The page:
Associations to the word «Merry»
MERRY, adjective. Jolly and full of high spirits
MERRY, adjective. Festive and full of fun and laughter
MERRY, adjective. Brisk
MERRY, adjective. Causing laughter, mirth, gladness, or delight.
MERRY, adjective. (euphemistic) drunk; tipsy
MERRY, proper noun. A surname. Originally a nickname for a merry person.
MERRY, proper noun. A female given name from the adjective, also a diminutive of Mary and Mercy.
MERRY, proper noun. A diminutive of the male given name Meredith.
MERRY ANDREW, noun. (idiomatic) A person who clowns publicly; a buffoon; an entertainer's assistant.
MERRY ANDREWS, noun. Plural of Merry Andrew
MERRY COCKER, noun. (colloquial) A cocker spaniel
MERRY COCKERS, noun. Plural of merry cocker
MERRY COMPANIES, noun. Plural of merry company
MERRY COMPANY, noun. (arts) A painting, usually from the 17th century, showing a small group of people enjoying themselves, usually seated with drinks and music.
MERRY DANCE, noun. (idiomatic) A useless waste of time resulting from a deception.
MERRY DANCERS, noun. Beams of the northern lights when they rise and fall alternately without any considerable change of length.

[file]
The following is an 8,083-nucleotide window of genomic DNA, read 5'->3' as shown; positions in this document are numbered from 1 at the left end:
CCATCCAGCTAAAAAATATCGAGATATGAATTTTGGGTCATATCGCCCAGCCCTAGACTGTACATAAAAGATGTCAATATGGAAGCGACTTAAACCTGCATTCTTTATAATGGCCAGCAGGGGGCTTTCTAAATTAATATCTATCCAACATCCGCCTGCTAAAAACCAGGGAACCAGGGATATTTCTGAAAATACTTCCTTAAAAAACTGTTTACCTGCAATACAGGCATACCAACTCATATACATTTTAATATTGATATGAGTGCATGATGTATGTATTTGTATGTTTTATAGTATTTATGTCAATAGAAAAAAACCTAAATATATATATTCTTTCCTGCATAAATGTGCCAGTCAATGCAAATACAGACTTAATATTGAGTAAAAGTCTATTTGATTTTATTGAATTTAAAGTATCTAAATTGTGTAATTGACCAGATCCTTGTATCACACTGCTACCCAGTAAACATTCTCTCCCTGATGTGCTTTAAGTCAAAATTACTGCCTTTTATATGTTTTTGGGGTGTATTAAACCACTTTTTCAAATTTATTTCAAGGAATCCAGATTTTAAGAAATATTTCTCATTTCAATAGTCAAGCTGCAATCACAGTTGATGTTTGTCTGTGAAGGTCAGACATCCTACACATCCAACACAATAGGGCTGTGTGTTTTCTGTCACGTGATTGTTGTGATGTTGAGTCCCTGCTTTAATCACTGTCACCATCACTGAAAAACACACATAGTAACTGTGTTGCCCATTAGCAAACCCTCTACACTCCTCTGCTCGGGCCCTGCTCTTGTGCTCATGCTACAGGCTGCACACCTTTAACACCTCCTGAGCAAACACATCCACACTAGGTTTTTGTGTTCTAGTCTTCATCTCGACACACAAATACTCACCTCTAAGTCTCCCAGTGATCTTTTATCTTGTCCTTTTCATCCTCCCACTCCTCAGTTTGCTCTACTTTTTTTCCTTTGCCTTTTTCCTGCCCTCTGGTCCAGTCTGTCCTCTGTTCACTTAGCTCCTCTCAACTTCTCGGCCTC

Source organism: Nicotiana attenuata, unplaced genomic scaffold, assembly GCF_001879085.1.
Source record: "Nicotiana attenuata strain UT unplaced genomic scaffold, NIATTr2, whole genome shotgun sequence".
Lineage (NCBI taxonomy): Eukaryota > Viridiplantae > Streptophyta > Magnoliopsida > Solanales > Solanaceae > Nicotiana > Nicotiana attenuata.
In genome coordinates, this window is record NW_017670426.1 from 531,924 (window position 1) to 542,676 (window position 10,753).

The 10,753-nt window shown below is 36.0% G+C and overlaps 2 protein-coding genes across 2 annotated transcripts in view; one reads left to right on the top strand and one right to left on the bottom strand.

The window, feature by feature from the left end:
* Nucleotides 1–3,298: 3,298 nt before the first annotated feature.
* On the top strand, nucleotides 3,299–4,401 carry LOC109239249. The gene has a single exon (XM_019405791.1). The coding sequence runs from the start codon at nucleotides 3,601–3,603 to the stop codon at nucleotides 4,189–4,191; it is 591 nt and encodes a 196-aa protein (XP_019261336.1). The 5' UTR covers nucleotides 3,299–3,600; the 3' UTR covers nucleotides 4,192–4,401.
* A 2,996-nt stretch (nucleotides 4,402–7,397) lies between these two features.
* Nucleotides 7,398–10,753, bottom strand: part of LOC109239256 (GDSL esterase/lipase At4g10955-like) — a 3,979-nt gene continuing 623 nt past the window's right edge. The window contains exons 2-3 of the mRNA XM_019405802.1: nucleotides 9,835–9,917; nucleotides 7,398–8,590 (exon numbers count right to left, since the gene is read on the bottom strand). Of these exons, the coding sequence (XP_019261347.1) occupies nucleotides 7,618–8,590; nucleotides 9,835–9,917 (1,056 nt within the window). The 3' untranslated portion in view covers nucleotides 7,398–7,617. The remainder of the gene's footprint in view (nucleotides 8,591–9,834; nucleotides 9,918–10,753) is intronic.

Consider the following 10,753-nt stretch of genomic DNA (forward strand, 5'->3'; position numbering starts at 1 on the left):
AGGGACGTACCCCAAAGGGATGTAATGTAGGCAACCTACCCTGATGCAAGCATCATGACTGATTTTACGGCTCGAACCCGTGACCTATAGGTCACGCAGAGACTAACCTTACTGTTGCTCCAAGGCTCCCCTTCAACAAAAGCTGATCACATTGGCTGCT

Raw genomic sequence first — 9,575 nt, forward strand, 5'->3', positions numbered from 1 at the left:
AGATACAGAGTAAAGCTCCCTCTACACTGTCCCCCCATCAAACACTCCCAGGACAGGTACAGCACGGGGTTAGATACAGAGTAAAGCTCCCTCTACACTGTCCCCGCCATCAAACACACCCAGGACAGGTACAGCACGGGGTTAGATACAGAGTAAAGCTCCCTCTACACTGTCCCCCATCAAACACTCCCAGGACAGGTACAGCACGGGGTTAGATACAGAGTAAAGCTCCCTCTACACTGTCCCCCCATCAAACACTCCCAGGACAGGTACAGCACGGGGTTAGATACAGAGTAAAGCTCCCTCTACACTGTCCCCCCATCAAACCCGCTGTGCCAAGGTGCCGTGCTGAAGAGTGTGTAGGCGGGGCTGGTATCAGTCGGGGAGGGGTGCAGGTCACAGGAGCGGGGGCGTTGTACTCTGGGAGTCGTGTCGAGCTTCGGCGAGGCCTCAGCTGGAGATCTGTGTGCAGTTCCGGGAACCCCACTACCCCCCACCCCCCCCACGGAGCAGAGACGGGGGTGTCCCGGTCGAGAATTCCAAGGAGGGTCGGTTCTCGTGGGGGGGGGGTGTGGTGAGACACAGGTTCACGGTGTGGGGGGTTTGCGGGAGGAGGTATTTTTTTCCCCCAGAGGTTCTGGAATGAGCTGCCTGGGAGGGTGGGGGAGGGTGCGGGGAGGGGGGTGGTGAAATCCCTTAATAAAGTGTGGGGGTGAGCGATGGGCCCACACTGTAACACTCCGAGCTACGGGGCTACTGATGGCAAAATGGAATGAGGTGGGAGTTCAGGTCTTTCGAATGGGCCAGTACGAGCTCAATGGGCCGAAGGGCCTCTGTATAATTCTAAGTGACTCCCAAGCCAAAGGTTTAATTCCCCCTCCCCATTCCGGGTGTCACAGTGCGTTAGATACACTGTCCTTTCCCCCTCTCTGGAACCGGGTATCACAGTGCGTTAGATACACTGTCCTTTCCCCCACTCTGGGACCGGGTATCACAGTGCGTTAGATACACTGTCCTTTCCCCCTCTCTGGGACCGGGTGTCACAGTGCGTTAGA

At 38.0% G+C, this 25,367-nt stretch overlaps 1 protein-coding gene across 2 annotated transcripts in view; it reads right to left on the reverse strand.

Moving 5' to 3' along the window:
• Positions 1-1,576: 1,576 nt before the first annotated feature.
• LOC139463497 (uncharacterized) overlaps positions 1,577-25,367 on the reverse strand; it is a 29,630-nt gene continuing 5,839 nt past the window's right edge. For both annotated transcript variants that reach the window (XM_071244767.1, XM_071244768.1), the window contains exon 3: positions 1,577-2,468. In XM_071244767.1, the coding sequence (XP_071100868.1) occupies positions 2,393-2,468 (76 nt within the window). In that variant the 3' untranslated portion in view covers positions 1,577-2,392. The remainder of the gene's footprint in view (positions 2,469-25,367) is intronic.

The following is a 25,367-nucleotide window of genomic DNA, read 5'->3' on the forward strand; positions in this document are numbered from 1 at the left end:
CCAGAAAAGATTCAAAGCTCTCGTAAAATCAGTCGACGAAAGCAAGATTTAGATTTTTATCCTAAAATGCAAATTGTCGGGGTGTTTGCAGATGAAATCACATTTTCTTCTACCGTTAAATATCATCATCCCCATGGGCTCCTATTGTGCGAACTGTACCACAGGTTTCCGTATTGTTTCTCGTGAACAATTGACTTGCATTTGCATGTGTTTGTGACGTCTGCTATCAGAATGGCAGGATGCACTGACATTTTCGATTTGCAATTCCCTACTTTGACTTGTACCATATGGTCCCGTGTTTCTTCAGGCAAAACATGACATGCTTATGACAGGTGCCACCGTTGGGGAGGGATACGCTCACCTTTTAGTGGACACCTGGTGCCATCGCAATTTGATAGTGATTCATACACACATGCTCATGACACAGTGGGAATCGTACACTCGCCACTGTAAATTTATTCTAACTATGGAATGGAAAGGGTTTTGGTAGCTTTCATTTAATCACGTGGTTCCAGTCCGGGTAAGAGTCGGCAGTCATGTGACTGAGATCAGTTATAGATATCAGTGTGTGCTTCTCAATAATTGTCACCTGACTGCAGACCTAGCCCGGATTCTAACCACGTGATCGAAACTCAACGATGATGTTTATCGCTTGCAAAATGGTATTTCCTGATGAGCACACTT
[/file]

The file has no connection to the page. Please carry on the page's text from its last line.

MERRY DANCES, noun. Plural of merry dance
MERRY WIDOW, noun. A strapless corset or bustier
MERRY WIDOW, noun. A strapless corset with long garters and half cups for the breasts.
MERRY WIDOWS, noun. Plural of merry widow
MERRY WIDOWS, noun. Plural of Merry Widow
MERRY, adjective. Full of or showing high-spirited merriment; "when hearts were young and gay"; "a poet could not but be gay, in such a jocund company"- Wordsworth; "the jolly crowd at the reunion"; "jolly old Saint Nick"; "a jovial old gentleman"; "have a merry Christmas"; "peals of merry laughter"; "a mirthful laugh".
MERRY, adjective. Offering fun and gaiety; "a festive (or festal) occasion"; "gay and exciting night life"; "a merry evening".
MERRY, adjective. Quick and energetic; "a brisk walk in the park"; "a lively gait"; "a merry chase"; "traveling at a rattling rate"; "a snappy pace"; "a spanking breeze".
A blow with a word strikes deeper than a blow with a sword.